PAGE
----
CHPA Chat - Turning Healthcare Rightside Up, Starting with People; Translating Science Into Improved Health

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Episode Summary

Is healthcare upside down? What does that mean exactly, and what can the scientific breakthroughs of COVID-19 vaccines mean for further wellness innovation? Hear from Oscar Franco, MD, as he shares his own journey to wellness, providing insights about barriers to optimal global health, and what it is going to take to create positive health trajectories for consumers and communities. This episode will inspire consumer healthcare companies to continue to support people’s decisions to lead healthier, happier lives through holistic, responsible self-care. A must listen!



Episode Transcript

Welcome to CHPA Chat, conversations in the consumer healthcare industry.

John Troup: Welcome everybody, and thanks again for joining us in a continuous series of topics important to the dietary supplement category. Today, we're going to talk about public health and the impact that nutrition and dietary supplements can have in public health, especially given the changes in the past 12 months in the pandemic. I'm really excited to talk to our next thought leader, Dr. Oscar Franco, who's professor of Epidemiology and Public Health and the director of the Institute of Social and Preventive Medicine at the University of Bern in Bern, Switzerland.

Oscar is also adjunct professor at the Harvard T.H. Chan School of Public Health and Erasmus Medical College in Rotterdam, a scientific advisor for the French television channel, France24, I wish I could say that in French, sorry, Oscar. Then Oscar has been one of the most proliferative authors in the scientific world, and particularly, a thought leader in public health with over 700 publications in high-impact journals. Oscar, my friend, it's great talking to you and thanks very much for joining us today.

Oscar Franco: John, thanks to you for the invitation. For me it's always a pleasure to talk about public health and to talk with friends like yourself. So thank you for the invitation of this opportunity.

John Troup: So Oscar I've had the great opportunity and the fantastic experience of knowing you for something close to approaching 15 years. One of the things I've always enjoyed, is capturing your insight, and better understanding the impact and the role that epidemiology can have in establishing health policy and helping us define the trajectory of what the world, in fact, or Americans, should be talking about, about how to improve health practices. Give us, if you would, a little bit of insight of some of the top line and most important insights from the epidemiological world on what's happening today, especially through and post pandemic, and the impact on health practices that you're beginning to see take hold around the world?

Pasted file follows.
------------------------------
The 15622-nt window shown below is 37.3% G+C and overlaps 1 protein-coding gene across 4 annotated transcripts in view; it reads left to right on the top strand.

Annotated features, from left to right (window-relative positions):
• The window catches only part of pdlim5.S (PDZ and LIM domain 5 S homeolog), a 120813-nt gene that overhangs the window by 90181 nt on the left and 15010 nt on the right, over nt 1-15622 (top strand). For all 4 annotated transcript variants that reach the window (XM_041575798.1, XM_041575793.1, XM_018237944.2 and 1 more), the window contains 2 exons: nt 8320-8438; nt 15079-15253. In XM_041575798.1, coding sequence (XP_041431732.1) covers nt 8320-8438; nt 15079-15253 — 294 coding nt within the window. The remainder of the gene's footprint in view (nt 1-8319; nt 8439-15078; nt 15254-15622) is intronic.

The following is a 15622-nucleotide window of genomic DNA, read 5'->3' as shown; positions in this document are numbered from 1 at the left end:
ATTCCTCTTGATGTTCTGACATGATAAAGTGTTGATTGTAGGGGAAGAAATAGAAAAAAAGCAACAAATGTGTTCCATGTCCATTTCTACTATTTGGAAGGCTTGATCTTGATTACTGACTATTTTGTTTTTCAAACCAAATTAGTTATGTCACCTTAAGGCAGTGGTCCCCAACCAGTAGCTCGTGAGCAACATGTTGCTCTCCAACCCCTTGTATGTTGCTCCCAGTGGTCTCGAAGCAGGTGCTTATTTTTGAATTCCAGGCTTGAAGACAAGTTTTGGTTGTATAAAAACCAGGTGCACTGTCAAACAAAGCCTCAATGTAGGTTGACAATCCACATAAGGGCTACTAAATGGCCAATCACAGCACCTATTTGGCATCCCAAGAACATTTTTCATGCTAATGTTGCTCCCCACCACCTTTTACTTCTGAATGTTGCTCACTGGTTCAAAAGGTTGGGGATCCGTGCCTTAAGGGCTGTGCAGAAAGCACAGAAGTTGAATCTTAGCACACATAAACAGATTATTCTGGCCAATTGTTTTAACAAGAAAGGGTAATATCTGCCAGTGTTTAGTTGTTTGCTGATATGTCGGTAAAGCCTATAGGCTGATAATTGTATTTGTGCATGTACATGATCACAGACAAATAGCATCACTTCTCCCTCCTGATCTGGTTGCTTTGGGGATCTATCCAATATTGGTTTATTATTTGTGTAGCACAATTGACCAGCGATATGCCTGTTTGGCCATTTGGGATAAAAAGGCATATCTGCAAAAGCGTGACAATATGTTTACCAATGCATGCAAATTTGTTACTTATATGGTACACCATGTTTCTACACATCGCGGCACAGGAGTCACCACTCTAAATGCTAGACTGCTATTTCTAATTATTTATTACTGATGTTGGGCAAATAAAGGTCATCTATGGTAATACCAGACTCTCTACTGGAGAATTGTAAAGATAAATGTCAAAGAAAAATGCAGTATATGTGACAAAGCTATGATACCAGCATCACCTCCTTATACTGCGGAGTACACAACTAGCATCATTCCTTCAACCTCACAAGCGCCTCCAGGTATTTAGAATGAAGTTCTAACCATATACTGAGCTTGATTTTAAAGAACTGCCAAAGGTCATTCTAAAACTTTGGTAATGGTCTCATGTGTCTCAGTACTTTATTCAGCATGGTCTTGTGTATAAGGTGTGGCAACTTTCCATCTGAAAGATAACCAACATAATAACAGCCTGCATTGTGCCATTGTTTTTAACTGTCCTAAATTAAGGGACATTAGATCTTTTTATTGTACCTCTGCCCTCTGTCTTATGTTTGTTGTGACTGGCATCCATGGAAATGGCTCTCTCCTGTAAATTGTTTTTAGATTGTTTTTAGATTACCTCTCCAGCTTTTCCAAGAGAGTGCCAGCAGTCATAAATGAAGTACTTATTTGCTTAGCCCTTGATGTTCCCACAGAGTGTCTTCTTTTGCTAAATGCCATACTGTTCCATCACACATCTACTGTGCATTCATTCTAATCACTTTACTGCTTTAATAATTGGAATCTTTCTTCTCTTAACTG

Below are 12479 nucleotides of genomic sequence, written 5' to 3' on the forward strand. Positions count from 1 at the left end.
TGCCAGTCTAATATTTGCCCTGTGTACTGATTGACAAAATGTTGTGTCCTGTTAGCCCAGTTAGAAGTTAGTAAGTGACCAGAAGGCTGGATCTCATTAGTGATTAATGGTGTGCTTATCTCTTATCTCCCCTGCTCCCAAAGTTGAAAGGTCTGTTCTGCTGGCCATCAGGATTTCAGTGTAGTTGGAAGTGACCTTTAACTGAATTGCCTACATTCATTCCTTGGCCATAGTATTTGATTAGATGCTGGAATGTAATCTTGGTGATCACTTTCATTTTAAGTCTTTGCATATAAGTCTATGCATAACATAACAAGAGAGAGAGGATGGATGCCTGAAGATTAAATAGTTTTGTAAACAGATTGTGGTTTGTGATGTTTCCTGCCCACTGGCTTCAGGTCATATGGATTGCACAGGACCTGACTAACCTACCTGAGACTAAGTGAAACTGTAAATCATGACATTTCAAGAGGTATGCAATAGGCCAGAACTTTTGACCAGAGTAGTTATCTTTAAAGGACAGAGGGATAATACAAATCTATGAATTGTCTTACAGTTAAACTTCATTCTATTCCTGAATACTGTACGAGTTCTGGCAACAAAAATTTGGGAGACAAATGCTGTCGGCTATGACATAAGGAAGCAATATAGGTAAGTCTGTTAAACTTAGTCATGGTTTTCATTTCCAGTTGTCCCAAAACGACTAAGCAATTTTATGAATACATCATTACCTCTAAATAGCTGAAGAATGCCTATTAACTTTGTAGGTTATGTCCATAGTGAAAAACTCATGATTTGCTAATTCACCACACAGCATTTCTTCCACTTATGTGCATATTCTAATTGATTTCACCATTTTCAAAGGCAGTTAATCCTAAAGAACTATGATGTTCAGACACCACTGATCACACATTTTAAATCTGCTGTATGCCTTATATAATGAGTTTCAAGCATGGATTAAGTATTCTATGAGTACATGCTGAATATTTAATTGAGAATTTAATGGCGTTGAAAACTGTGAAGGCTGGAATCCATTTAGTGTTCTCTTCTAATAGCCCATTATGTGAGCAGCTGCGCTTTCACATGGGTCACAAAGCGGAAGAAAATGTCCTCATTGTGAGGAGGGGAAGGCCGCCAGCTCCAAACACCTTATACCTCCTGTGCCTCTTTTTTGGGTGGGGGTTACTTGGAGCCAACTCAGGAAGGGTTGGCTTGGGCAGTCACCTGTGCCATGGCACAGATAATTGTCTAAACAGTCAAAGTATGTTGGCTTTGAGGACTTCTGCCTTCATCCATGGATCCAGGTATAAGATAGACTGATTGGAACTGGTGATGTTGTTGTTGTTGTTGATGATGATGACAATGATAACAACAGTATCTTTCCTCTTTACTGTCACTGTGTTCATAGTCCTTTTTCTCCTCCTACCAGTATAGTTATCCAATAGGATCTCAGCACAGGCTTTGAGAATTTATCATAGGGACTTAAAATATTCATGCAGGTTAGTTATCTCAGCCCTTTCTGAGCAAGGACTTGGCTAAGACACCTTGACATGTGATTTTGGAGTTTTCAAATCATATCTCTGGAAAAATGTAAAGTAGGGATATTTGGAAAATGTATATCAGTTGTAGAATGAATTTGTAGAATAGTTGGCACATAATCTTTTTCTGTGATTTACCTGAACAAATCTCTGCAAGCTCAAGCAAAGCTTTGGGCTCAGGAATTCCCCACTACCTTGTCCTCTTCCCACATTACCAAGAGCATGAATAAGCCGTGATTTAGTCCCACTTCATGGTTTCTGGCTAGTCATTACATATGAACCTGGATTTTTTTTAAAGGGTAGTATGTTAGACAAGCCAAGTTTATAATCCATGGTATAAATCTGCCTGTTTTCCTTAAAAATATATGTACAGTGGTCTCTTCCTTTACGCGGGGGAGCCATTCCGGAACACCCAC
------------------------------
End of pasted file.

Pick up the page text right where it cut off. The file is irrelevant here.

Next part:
Oscar Franco: Thanks John. I think the pandemic is going to leave us with a lot of lessons, with a lot of positive things, a lot of negative things. We all have experienced the pandemic in a different way. It has affected our mental health, our capacity of living, but in terms of its epidemiology, if anything, the pandemic leaves us a number of lessons that we should have learned earlier.

The first one is that patients are not patients, and patients are not clients. Patients are persons and they live in families and communities. If we really want to make the change, we are going to have to interact more closely with communities and improve the circumstances that communities are living. I think that's the number one. Epidemiology looks at large populations, it doesn't focus on individuals, it focuses on populations. And that's what we have learned in the pandemic. We are all in this together, the pandemic is problem of everyone, and in everyone is the solution, that's the first thing.

Second thing that it has shown us, the pandemic, is that epidemiology can help a lot in sharing something that is very important for the population. I think that it has shown us that health information and education are very important resources that should be benefited, and accessible to a majority of the population, and not to just a few. Epidemiology can help in understanding how these populations, how the knowledge, can be delivered to the populations, and how science can be translated for implementation. I think these are two of the largest contributions that epidemiology can leave for healthcare and for the future after the pandemic.

John Troup: Yeah, that's great. In my own observation, Oscar, I've seen that, probably now more than ever, the consumer is more motivated than ever before to find information, to understand better what they can do and control themselves. It usually starts with lifestyle and diet and nutrition practices and habits, but can you tease that out for us, on lifestyles? What are important in lifestyles? And then, you might also [speak] on what are the most important things, if you're going to improve your dietary practices, what should that include?

Oscar Franco: John, I think if I mentioned to you lifestyle, I'm preaching to a convert. What we have seen in the pandemic, is despite that the most important risk factors is being male, old, hypertensive, obese, and diabetic. If these are the most important factors for Coronavirus and to have a worse Coronavirus, or to die from it, none of these diseases appear from one day to another. But they are the result of a number of lifestyle factors, a number of bad diet, not doing exercise, sleeping badly, having a lot of stress, that have occurred day after day for years. Despite that, when we look at all the measures that are being taken to improve the health of the population or to prevent COVID-19, the majority of the measures are not talking about lifestyle. That hasn't helped the consumer to be able to know what to do to prevent Coronavirus.